“Red Flag” Identity Theft Programs Required by November 2008
Yesterday the Federal Trade Commission (FTC) formally reminded financial institutions and creditors of the upcoming November 2008 deadline for implementing identity theft prevention programs in compliance with the “Red Flag” Rules that were jointly adopted last year by the FTC and five other federal agencies (the Office of the Comptroller of the Currency, the Board of Governors of the Federal Reserve System, the Federal Deposit Insurance Corporation, the Office of Thrift Supervision, and the National Credit Union Administration)
As explained in this advisory, all types of financial institutions and most electronic service providers (including video, Internet and voice service providers) will have “covered accounts” governed by these new rules and therefore must have designed, implemented and begun operating an internal system to detect and combat identity theft no later than November 1, 2008.
The FTC issued a gentle reminder yesterday that companies should be well along in getting their identity theft programs in place. The FTC also launched an outreach effort to explain the rules, which included publication of a very general alert on what the rules require and what types of businesses must comply.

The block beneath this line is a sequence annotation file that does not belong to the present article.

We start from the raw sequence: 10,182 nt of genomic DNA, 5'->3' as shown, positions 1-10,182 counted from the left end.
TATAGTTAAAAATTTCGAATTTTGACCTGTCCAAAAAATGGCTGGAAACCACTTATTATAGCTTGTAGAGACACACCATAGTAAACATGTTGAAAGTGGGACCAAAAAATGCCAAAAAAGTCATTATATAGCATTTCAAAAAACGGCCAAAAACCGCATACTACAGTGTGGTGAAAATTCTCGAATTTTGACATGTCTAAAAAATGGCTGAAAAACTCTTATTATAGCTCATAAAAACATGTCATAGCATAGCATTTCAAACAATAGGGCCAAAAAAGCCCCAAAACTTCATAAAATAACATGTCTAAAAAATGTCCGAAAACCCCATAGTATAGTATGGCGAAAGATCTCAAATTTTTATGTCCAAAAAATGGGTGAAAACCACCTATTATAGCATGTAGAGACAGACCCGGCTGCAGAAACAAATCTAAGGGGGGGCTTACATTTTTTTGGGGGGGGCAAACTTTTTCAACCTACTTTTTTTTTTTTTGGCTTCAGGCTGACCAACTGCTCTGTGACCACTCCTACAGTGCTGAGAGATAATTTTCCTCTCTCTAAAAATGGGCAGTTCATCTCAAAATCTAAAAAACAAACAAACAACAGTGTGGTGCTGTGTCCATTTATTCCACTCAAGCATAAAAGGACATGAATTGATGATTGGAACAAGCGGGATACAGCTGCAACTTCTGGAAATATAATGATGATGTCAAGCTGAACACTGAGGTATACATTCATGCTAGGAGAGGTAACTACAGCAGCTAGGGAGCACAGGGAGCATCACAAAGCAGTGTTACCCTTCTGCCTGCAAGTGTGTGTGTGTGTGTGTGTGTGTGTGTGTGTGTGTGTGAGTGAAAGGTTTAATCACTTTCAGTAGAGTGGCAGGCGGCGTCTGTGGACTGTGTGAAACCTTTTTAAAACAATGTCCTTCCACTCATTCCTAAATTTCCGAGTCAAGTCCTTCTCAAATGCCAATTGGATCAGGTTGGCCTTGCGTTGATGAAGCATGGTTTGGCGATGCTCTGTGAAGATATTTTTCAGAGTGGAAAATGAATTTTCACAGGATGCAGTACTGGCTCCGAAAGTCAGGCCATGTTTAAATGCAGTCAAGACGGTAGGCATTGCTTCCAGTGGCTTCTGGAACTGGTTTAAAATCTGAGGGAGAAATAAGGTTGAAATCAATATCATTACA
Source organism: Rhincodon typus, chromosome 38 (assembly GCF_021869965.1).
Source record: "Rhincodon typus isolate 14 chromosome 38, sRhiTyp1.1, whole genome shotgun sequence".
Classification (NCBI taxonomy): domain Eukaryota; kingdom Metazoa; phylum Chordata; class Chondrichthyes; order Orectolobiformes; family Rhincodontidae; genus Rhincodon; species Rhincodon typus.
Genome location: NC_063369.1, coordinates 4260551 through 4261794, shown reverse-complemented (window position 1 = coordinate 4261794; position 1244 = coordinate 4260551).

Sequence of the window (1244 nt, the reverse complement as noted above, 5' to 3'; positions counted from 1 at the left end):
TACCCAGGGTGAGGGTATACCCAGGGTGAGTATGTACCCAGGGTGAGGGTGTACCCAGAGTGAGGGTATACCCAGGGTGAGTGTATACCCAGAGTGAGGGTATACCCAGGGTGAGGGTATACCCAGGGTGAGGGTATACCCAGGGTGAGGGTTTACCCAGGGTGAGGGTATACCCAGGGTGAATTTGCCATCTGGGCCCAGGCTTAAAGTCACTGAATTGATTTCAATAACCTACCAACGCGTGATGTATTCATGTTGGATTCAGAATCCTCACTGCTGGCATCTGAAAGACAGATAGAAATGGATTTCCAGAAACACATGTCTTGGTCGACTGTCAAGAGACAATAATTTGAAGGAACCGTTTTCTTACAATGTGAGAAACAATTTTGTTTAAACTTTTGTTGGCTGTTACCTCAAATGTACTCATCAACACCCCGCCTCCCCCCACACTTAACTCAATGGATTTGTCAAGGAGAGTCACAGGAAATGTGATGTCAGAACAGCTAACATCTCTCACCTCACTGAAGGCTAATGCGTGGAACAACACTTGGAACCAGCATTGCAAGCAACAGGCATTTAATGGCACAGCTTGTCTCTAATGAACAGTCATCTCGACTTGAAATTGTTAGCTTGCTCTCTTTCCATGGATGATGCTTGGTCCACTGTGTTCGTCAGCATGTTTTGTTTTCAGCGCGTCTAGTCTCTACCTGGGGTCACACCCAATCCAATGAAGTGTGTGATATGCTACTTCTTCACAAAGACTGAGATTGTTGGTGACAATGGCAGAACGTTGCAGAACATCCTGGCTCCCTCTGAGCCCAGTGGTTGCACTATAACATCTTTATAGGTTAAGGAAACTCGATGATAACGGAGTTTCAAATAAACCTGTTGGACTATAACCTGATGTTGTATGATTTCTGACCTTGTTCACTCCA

The Identity Theft Red Flag Rules were promulgated pursuant to the Fair and Accurate Credit Transaction Act of 2003 and published in November 2007. Under the rules, financial institutions and “creditors” with “covered accounts” must have identity theft prevention programs in place and operating by November 1, 2008. The programs must identify, detect and respond to patterns, practices or specific activities that could indicate an account holder has been the victim of—or is engaged in—identity theft.
“Financial institution” includes any state or federal bank, state or federal loan association, mutual savings bank, state or federal credit union, or any person that directly or indirectly holds a transaction account belonging to a customer. Most of these institutions are regulated by the federal bank regulatory agencies and the National Credit Union Administration.
- Any person or entity that regularly, extends, renews, arranges or continues credit;
- Any assignee or an original creditor who participates in the decision to extend credit; and
- Essentially anyone that bills after providing service or allows customers to defer payment.
A company that bills in advance will still be a “creditor” even if it:
- Imposes usage-sensitive charges after a service is used or provided;
- Does not immediately disconnect service for late payment or non-payment; or
- Continues to provide service while accounts are delinquent or late-paid.
The rules specifically refer to banks, finance companies, automobile dealers and mortgage brokers, as well as utility companies and telecommunications companies, which have been the subject of pre-Red Flag cases involving “creditors.” However, given current billing practices, the rules' expansive definition of “creditor” would include almost all cable television operators, Internet service providers, local exchange carriers, and any other entity that provides a service or product that is not paid for in full in advance or concurrently with receipt.